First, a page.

Report Finds U.S. Charitable Giving Declined in 2018
Despite strong growth in the U.S. economy, charitable giving decreased in 2018 according to GivingUSA’s annual report on philanthropy. The report found that individual giving declined an inflation-adjusted 3.4 percent in 2018.
Other key takeaways from the report include:
- For the first time in 60 years, individual giving accounted for less than 70% of total giving.
- Giving to education decreased by 1.3 percent from 2017 to 2018 (Note that this includes giving to all education institutions).
- Giving to private foundations decreased by 6.9 percent over the same time period.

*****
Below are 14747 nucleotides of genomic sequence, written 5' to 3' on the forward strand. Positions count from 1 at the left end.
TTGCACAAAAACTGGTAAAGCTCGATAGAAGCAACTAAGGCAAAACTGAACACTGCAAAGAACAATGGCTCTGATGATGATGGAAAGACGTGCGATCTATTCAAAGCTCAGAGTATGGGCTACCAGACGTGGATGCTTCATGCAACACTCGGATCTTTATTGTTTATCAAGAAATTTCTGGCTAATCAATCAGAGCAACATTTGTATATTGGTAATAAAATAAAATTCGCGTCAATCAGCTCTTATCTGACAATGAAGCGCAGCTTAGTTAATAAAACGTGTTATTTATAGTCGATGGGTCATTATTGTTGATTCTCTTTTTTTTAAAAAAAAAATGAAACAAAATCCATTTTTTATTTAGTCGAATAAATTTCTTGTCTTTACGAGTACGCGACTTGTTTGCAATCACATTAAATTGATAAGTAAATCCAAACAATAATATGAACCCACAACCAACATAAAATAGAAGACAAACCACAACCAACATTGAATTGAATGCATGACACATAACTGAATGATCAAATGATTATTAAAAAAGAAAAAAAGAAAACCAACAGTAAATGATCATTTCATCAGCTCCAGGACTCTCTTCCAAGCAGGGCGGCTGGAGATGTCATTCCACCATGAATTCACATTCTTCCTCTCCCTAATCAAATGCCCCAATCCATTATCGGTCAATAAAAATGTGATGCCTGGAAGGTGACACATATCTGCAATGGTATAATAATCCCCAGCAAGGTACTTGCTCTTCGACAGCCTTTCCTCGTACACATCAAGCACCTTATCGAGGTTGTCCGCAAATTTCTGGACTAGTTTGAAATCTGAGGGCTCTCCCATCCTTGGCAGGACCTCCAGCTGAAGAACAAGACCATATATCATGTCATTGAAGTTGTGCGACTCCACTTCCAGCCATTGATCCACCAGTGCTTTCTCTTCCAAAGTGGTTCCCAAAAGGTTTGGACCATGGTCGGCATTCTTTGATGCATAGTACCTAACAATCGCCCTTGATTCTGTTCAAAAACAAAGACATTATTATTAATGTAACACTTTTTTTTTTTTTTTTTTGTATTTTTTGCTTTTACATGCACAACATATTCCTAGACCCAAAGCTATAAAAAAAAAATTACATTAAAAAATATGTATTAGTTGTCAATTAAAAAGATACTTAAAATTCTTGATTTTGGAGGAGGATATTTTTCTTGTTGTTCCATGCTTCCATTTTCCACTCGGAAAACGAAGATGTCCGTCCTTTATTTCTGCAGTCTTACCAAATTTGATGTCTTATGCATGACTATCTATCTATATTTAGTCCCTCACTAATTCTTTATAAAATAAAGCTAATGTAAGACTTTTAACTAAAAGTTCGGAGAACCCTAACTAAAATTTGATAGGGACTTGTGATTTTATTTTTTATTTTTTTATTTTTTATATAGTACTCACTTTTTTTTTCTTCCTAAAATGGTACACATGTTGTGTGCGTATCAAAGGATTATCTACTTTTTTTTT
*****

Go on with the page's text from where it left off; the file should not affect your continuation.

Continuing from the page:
The report points to the impact of U.S. tax law and a volatile stock market in late 2018 as key factors contributing to the overall decline in giving. The Tax Cuts and Jobs Act doubled the standard deduction threshold, effectively eliminating the charitable deduction for 90 percent of American taxpayers.
To address the decline in giving, CASE and the Charitable Giving Coalition is urging Congress to enact legislation that would provide a universal charitable deduction to all American taxpayers. Such legislation would incentivize all Americans – regardless of income - to give to educational institutions and other charities, thereby ensuring that the U.S. retains a strong and independent charitable sector. CASE supports two similar universal charitable deduction bills – H.R. 1260 introduced by Rep. Danny Davis (D-IL), a member of the House Ways and Means Committee and the Charitable Giving Tax Deduction Act (H.R. 651) introduced by Reps. Henry Cuellar (D-TX) and Chris Smith (R-NJ). You can learn more about these bills at the CASE Advocacy Action Center.